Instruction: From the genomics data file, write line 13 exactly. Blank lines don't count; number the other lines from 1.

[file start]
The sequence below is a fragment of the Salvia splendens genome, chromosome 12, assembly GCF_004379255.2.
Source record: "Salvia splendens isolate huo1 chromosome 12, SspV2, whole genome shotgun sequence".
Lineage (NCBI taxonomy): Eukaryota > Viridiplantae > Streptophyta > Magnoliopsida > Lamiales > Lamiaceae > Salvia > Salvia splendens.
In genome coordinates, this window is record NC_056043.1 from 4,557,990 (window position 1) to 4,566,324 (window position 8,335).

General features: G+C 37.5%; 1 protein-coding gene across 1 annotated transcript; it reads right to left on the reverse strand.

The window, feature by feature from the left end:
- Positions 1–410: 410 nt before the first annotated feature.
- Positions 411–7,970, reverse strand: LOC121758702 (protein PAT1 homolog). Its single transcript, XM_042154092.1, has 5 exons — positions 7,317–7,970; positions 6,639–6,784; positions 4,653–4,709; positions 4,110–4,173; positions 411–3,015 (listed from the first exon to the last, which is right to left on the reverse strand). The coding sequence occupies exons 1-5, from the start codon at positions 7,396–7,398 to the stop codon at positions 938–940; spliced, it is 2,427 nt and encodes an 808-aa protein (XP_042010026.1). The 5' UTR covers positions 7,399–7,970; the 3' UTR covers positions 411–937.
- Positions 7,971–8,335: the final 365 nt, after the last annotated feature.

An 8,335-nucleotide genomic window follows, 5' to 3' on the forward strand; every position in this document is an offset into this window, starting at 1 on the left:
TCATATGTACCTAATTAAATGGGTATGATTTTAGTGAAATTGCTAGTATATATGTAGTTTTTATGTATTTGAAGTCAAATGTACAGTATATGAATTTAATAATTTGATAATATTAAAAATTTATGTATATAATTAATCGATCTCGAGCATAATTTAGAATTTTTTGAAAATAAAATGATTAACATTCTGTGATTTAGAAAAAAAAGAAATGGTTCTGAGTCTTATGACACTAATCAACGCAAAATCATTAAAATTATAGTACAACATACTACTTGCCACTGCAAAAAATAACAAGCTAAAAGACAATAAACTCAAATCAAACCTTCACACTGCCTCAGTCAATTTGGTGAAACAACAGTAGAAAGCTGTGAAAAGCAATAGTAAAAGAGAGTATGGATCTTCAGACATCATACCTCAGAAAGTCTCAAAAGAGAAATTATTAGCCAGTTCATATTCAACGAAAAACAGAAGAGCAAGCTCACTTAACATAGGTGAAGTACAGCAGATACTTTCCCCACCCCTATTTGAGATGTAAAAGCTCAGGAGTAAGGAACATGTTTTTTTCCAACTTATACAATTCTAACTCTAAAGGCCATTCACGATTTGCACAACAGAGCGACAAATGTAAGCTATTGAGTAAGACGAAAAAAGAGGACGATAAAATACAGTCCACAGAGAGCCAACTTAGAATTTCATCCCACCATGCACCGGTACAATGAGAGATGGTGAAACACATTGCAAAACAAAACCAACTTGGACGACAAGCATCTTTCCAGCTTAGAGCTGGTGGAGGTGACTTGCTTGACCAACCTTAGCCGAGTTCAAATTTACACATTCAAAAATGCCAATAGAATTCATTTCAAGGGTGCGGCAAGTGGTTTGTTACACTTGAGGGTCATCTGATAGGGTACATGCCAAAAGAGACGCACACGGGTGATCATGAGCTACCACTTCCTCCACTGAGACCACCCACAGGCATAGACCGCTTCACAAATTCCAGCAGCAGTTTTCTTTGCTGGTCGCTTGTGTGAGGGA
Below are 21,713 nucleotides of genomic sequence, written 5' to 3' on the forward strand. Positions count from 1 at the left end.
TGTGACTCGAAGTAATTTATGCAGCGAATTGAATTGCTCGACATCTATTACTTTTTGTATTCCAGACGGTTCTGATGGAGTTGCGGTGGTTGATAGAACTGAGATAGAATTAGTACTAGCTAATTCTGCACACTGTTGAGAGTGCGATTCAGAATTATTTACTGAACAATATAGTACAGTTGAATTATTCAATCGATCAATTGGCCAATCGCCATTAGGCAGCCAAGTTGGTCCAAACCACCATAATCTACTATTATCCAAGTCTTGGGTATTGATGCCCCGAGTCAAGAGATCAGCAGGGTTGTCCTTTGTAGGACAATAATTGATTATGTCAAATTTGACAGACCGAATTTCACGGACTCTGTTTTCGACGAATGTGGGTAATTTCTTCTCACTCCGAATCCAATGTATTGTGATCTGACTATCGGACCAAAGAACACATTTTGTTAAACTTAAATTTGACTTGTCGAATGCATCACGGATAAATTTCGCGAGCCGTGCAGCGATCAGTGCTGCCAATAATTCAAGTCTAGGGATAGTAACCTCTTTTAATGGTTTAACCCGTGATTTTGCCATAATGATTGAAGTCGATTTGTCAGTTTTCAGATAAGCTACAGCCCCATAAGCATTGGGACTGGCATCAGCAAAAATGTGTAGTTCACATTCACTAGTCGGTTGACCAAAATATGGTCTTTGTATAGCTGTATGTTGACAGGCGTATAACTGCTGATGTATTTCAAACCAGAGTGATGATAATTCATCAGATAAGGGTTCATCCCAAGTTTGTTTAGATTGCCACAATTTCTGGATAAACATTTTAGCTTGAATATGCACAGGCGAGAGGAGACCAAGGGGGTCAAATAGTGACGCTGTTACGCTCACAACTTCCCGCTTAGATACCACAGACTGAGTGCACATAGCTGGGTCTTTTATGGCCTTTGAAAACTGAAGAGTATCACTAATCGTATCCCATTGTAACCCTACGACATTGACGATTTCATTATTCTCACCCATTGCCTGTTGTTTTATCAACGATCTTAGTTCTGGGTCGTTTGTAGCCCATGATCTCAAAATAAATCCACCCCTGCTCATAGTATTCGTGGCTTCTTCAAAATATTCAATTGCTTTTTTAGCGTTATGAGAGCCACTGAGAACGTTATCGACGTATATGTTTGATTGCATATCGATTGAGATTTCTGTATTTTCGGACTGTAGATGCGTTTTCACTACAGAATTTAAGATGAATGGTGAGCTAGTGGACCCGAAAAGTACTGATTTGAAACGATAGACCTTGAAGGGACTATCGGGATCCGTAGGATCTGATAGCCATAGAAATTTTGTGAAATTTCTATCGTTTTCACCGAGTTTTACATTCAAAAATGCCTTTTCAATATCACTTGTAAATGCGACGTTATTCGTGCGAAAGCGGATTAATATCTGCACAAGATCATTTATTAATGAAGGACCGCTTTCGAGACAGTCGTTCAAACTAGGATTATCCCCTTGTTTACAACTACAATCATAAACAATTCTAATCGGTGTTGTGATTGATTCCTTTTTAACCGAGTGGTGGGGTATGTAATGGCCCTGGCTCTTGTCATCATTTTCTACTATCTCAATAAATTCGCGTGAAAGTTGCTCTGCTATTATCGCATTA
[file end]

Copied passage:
TGTGACTCGAAGTAATTTATGCAGCGAATTGAATTGCTCGACATCTATTACTTTTTGTATTCCAGACGGTTCTGATGGAGTTGCGGTGGTTGATAGAACTGAGATAGAATTAGTACTAGCTAATTCTGCACACTGTTGAGAGTGCGATTCAGAATTATTTACTGAACAATATAGTACAGTTGAATTATTCAATCGATCAATTGGCCAATCGCCATTAGGCAGCCAAGTTGGTCCAAACCACCATAATCTACTATTATCCAAGTCTTGGGTATTGATGCCCCGAGTCAAGAGATCAGCAGGGTTGTCCTTTGTAGGACAATAATTGATTATGTCAAATTTGACAGACCGAATTTCACGGACTCTGTTTTCGACGAATGTGGGTAATTTCTTCTCACTCCGAATCCAATGTATTGTGATCTGACTATCGGACCAAAGAACACATTTTGTTAAACTTAAATTTGACTTGTCGAATGCATCACGGATAAATTTCGCGAGCCGTGCAGCGATCAGTGCTGCCAATAATTCAAGTCTAGGGATAGTAACCTCTTTTAATGGTTTAACCCGTGATTTTGCCATAATGATTGAAGTCGATTTGTCAGTTTTCAGATAAGCTACAGCCCCATAAGCATTGGGACTGGCATCAGCAAAAATGTGTAGTTCACATTCACTAGTCGGTTGACCAAAATATGGTCTTTGTATAGCTGTATGTTGACAGGCGTATAACTGCTGATGTATTTCAAACCAGAGTGATGATAATTCATCAGATAAGGGTTCATCCCAAGTTTGTTTAGATTGCCACAATTTCTGGATAAACATTTTAGCTTGAATATGCACAGGCGAGAGGAGACCAAGGGGGTCAAATAGTGACGCTGTTACGCTCACAACTTCCCGCTTAGATACCACAGACTGAGTGCACATAGCTGGGTCTTTTATGGCCTTTGAAAACTGAAGAGTATCACTAATCGTATCCCATTGTAACCCTACGACATTGACGATTTCATTATTCTCACCCATTGCCTGTTGTTTTATCAACGATCTTAGTTCTGGGTCGTTTGTAGCCCATGATCTCAAAATAAATCCACCCCTGCTCATAGTATTCGTGGCTTCTTCAAAATATTCAATTGCTTTTTTAGCGTTATGAGAGCCACTGAGAACGTTATCGACGTATATGTTTGATTGCATATCGATTGAGATTTCTGTATTTTCGGACTGTAGATGCGTTTTCACTACAGAATTTAAGATGAATGGTGAGCTAGTGGACCCGAAAAGTACTGATTTGAAACGATAGACCTTGAAGGGACTATCGGGATCCGTAGGATCTGATAGCCATAGAAATTTTGTGAAATTTCTATCGTTTTCACCGAGTTTTACATTCAAAAATGCCTTTTCAATATCACTTGTAAATGCGACGTTATTCGTGCGAAAGCGGATTAATATCTGCACAAGATCATTTATTAATGAAGGACCGCTTTCGAGACAGTCGTTCAAACTAGGATTATCCCCTTGTTTACAACTACAATCATAAACAATTCTAATCGGTGTTGTGATTGATTCCTTTTTAACCGAGTGGTGGGGTATGTAATGGCCCTGGCTCTTGTCATCATTTTCTACTATCTCAATAAATTCGCGTGAAAGTTGCTCTGCTATTATCGCATTA